In each side of the nose, there is an internal and external nasal valve located in the middle and lower parts of the nose. The nasal valves are the narrowest part of the nasal airway and they work to limit airflow. When you breathe, your nose is where more than half of your airflow resistance occurs.
The anterior portion of the nose, including the internal and external nasal valves, is where most of the airflow resistance occurs, but it is the internal nasal valve where most of the flow resistance is created.
Resistance in the nose is important, as the nose processes the air that you breathe before it enters your lungs–it helps to warm, humidify, and purify the air you breathe to protect your health. This airflow resistance is important for good pulmonary function.
What Happens When You Have Problems with Nasal Airflow?
When patients have problems with nasal airflow, it is usually because the internal nasal valve has become more narrow restricting air from passing freely into the nose. This narrowing may occur when the turbinate swells or the nasal sidewall collapses during inspiration. Consequently, this nasal valve collapse makes it difficult for patients to breathe through their nose (nasal obstruction), causing nasal congestion and blockage.
How is a Nasal Valve Obstruction Diagnosed?
During your consultation, the ENT (ear, nose, and throat) doctor will ask you to inhale through your nose to see if the nasal sidewall moves inward and collapses leading to blockage of nasal airflow. Your doctor will also do a visual exam of your nasal cavity using a 4mm, lighted endoscope, evaluating the condition of your nasal valves as well as all adjacent structures. This is done not only to rule out all possible causes of your nasal obstruction (such as a deviated septum, enlarged turbinates, sinus masses, polyps, and enlarged adenoids), but also for proper diagnosis and treatment recommendation.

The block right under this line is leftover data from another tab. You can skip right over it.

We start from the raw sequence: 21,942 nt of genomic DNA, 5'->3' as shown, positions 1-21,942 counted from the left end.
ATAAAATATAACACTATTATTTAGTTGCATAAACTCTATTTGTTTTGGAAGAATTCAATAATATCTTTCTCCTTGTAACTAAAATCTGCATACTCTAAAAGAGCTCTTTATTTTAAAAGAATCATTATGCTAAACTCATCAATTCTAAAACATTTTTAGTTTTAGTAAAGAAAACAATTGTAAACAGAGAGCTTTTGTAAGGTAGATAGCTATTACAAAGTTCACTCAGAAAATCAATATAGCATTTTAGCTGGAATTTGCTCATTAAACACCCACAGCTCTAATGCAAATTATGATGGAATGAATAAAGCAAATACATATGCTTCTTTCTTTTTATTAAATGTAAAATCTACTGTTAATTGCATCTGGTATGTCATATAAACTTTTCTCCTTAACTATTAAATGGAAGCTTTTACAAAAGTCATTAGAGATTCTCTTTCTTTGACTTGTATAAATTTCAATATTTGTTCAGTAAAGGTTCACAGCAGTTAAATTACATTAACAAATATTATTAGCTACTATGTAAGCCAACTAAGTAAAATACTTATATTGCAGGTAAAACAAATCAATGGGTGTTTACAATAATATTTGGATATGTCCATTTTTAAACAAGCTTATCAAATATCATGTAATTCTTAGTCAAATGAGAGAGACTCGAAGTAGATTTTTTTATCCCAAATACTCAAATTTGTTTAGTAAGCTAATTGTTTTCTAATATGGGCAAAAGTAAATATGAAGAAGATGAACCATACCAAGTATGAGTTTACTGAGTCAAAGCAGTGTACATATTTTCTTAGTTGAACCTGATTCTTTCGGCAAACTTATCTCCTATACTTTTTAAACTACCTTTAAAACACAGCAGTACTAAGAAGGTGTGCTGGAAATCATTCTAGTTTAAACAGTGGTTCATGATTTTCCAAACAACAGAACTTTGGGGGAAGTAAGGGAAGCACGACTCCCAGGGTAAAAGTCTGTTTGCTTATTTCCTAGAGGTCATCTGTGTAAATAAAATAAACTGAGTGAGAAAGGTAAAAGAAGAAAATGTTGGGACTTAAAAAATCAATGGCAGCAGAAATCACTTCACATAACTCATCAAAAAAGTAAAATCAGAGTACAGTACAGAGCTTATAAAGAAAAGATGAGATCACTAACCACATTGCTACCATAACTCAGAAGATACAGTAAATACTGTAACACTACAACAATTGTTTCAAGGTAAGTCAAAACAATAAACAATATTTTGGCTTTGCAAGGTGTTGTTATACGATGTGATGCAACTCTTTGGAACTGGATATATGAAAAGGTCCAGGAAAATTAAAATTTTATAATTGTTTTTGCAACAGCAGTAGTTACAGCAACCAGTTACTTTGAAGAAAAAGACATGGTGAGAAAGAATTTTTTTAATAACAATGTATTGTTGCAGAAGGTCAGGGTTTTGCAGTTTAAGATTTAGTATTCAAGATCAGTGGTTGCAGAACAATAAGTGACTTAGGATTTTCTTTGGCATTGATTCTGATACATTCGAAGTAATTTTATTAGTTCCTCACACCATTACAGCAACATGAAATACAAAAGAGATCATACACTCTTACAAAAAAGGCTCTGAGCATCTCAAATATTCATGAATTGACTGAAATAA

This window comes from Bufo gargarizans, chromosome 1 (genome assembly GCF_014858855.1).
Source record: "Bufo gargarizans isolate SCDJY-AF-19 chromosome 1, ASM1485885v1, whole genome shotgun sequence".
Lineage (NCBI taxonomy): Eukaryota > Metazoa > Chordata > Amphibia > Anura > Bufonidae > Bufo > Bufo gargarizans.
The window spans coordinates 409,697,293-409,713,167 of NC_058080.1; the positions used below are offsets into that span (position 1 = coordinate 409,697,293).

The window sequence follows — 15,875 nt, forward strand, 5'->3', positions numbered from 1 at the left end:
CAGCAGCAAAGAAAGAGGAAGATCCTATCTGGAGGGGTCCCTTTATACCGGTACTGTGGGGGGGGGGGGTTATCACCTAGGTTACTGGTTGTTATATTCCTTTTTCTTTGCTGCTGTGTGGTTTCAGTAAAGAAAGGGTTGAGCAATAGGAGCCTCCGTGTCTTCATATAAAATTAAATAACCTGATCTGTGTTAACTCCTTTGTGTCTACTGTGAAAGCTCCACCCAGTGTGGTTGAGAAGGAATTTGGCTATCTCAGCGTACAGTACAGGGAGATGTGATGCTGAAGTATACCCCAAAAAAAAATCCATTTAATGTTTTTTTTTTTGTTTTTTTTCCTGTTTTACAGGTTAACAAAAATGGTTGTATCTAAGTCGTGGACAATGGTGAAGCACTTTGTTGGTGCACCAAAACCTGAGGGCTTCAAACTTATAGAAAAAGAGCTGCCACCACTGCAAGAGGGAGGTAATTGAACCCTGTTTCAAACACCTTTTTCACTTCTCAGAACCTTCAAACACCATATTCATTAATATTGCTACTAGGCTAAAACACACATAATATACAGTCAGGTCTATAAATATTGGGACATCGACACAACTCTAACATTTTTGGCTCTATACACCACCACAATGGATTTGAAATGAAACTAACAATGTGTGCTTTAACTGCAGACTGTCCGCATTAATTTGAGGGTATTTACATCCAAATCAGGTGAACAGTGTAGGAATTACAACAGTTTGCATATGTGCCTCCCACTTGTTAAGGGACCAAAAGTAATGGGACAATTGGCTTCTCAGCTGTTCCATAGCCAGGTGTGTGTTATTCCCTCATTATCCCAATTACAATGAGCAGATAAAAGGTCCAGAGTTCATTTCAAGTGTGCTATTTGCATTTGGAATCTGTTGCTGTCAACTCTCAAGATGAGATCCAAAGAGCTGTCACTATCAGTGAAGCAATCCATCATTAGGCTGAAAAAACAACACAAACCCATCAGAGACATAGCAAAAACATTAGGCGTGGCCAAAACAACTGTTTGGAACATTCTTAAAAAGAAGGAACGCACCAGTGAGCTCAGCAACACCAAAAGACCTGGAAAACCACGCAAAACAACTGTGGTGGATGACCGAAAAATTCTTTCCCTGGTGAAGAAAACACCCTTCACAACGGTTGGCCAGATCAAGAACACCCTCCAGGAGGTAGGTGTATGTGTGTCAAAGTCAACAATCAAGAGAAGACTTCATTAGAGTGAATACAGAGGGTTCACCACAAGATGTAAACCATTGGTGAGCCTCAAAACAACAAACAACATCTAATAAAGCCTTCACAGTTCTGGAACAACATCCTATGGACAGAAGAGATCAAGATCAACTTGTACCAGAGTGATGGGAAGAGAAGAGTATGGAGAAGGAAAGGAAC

Another test your doctor may perform is the Cottle test, which is done to evaluate nasal valve stenosis (narrowing of a passage). With this test, the cheek of the evaluated side is gently pulled laterally with 1 or 2 fingers as you inhale, which opens the valve. If your breathing is better when this is done, then it implies that a collapse of the valve is present on that side. If breathing is not better, then that means there is another cause of the obstruction elsewhere in the nose.
What is the Treatment for Nasal Valve Collapse?
If septal surgery alone doesn’t correct nasal obstructive impairment, then nasal valve surgery should be considered. A straight septum is important for unimpaired nasal valve function. This surgery helps to restore normal anatomy of the nasal valve and improve airflow without increasing either rigidity or collapsibility of the nasal valve.
Nasal Valve Surgery FAQs